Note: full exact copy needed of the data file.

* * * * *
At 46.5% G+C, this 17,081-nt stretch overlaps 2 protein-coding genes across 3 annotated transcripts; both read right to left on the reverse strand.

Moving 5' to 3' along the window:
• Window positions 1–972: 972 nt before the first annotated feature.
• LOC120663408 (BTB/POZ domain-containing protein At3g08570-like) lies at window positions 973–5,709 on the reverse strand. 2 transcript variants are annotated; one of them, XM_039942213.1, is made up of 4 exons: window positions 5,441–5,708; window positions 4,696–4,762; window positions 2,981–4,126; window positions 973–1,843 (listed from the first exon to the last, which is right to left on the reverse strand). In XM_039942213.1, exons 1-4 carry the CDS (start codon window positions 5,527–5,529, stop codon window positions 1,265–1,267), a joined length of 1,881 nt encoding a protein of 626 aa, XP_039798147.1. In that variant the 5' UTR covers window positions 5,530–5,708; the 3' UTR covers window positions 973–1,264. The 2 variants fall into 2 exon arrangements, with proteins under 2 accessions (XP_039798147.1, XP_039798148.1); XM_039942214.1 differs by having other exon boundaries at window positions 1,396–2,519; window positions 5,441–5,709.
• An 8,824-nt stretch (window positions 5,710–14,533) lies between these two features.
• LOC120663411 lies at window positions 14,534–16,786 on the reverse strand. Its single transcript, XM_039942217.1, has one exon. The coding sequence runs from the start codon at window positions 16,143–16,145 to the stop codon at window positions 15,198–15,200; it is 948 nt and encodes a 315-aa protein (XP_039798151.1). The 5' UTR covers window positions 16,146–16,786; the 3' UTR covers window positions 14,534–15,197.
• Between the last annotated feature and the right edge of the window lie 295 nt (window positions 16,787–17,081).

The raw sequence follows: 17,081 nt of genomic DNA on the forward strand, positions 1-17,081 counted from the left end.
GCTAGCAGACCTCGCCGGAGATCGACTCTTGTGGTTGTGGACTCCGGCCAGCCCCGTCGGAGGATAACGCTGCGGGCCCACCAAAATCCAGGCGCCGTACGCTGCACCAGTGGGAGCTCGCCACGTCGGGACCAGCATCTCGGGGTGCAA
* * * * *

At 46.5% G+C, this 17,081-nt stretch overlaps 2 protein-coding genes across 3 annotated transcripts; both read right to left on the reverse strand.

Moving 5' to 3' along the window:
• Window positions 1–972: 972 nt before the first annotated feature.
• LOC120663408 (BTB/POZ domain-containing protein At3g08570-like) lies at window positions 973–5,709 on the reverse strand. 2 transcript variants are annotated; one of them, XM_039942213.1, is made up of 4 exons: window positions 5,441–5,708; window positions 4,696–4,762; window positions 2,981–4,126; window positions 973–1,843 (listed from the first exon to the last, which is right to left on the reverse strand). In XM_039942213.1, exons 1-4 carry the CDS (start codon window positions 5,527–5,529, stop codon window positions 1,265–1,267), a joined length of 1,881 nt encoding a protein of 626 aa, XP_039798147.1. In that variant the 5' UTR covers window positions 5,530–5,708; the 3' UTR covers window positions 973–1,264. The 2 variants fall into 2 exon arrangements, with proteins under 2 accessions (XP_039798147.1, XP_039798148.1); XM_039942214.1 differs by having other exon boundaries at window positions 1,396–2,519; window positions 5,441–5,709.
• An 8,824-nt stretch (window positions 5,710–14,533) lies between these two features.
• LOC120663411 lies at window positions 14,534–16,786 on the reverse strand. Its single transcript, XM_039942217.1, has one exon. The coding sequence runs from the start codon at window positions 16,143–16,145 to the stop codon at window positions 15,198–15,200; it is 948 nt and encodes a 315-aa protein (XP_039798151.1). The 5' UTR covers window positions 16,146–16,786; the 3' UTR covers window positions 14,534–15,197.
• Between the last annotated feature and the right edge of the window lie 295 nt (window positions 16,787–17,081).

The raw sequence follows: 17,081 nt of genomic DNA on the forward strand, positions 1-17,081 counted from the left end.
GCTAGCAGACCTCGCCGGAGATCGACTCTTGTGGTTGTGGACTCCGGCCAGCCCCGTCGGAGGATAACGCTGCGGGCCCACCAAAATCCAGGCGCCGTACGCTGCACCAGTGGGAGCTCGCCACGTCGGGACCAGCATCTCGGGGTGCAA